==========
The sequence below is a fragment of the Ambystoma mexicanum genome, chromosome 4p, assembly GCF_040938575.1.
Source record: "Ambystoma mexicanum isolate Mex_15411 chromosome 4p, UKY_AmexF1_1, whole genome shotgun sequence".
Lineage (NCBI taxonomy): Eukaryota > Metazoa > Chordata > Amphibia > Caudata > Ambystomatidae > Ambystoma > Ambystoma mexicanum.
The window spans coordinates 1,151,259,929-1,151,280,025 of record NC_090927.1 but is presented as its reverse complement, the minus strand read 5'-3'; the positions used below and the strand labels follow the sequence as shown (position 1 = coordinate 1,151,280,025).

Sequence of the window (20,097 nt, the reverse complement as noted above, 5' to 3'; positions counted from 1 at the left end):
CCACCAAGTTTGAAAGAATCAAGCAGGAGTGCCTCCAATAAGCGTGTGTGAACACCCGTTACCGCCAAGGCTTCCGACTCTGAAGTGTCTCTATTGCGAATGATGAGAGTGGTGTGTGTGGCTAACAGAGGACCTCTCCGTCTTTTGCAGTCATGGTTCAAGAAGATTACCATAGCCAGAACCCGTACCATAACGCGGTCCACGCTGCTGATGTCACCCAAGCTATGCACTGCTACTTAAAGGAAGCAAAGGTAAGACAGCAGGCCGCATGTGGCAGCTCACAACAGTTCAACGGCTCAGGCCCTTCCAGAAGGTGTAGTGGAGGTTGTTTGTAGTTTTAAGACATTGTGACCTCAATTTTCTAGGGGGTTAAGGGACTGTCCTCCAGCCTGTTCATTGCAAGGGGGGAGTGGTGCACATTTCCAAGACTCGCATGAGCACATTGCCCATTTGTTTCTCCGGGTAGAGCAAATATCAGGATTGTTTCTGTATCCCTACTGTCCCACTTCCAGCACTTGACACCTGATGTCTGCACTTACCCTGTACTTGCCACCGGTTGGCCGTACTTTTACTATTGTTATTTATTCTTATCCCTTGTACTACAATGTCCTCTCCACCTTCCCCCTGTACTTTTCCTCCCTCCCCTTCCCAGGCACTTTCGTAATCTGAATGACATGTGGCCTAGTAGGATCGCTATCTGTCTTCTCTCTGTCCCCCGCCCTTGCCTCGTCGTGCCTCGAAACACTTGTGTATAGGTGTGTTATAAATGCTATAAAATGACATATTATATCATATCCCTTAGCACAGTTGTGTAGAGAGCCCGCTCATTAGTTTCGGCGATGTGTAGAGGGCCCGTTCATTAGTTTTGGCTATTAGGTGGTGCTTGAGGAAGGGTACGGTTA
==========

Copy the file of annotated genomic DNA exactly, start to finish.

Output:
The sequence below is a fragment of the Ambystoma mexicanum genome, chromosome 4p, assembly GCF_040938575.1.
Source record: "Ambystoma mexicanum isolate Mex_15411 chromosome 4p, UKY_AmexF1_1, whole genome shotgun sequence".
Lineage (NCBI taxonomy): Eukaryota > Metazoa > Chordata > Amphibia > Caudata > Ambystomatidae > Ambystoma > Ambystoma mexicanum.
The window spans coordinates 1,151,259,929-1,151,280,025 of record NC_090927.1 but is presented as its reverse complement, the minus strand read 5'-3'; the positions used below and the strand labels follow the sequence as shown (position 1 = coordinate 1,151,280,025).

Sequence of the window (20,097 nt, the reverse complement as noted above, 5' to 3'; positions counted from 1 at the left end):
CCACCAAGTTTGAAAGAATCAAGCAGGAGTGCCTCCAATAAGCGTGTGTGAACACCCGTTACCGCCAAGGCTTCCGACTCTGAAGTGTCTCTATTGCGAATGATGAGAGTGGTGTGTGTGGCTAACAGAGGACCTCTCCGTCTTTTGCAGTCATGGTTCAAGAAGATTACCATAGCCAGAACCCGTACCATAACGCGGTCCACGCTGCTGATGTCACCCAAGCTATGCACTGCTACTTAAAGGAAGCAAAGGTAAGACAGCAGGCCGCATGTGGCAGCTCACAACAGTTCAACGGCTCAGGCCCTTCCAGAAGGTGTAGTGGAGGTTGTTTGTAGTTTTAAGACATTGTGACCTCAATTTTCTAGGGGGTTAAGGGACTGTCCTCCAGCCTGTTCATTGCAAGGGGGGAGTGGTGCACATTTCCAAGACTCGCATGAGCACATTGCCCATTTGTTTCTCCGGGTAGAGCAAATATCAGGATTGTTTCTGTATCCCTACTGTCCCACTTCCAGCACTTGACACCTGATGTCTGCACTTACCCTGTACTTGCCACCGGTTGGCCGTACTTTTACTATTGTTATTTATTCTTATCCCTTGTACTACAATGTCCTCTCCACCTTCCCCCTGTACTTTTCCTCCCTCCCCTTCCCAGGCACTTTCGTAATCTGAATGACATGTGGCCTAGTAGGATCGCTATCTGTCTTCTCTCTGTCCCCCGCCCTTGCCTCGTCGTGCCTCGAAACACTTGTGTATAGGTGTGTTATAAATGCTATAAAATGACATATTATATCATATCCCTTAGCACAGTTGTGTAGAGAGCCCGCTCATTAGTTTCGGCGATGTGTAGAGGGCCCGTTCATTAGTTTTGGCTATTAGGTGGTGCTTGAGGAAGGGTACGGTTA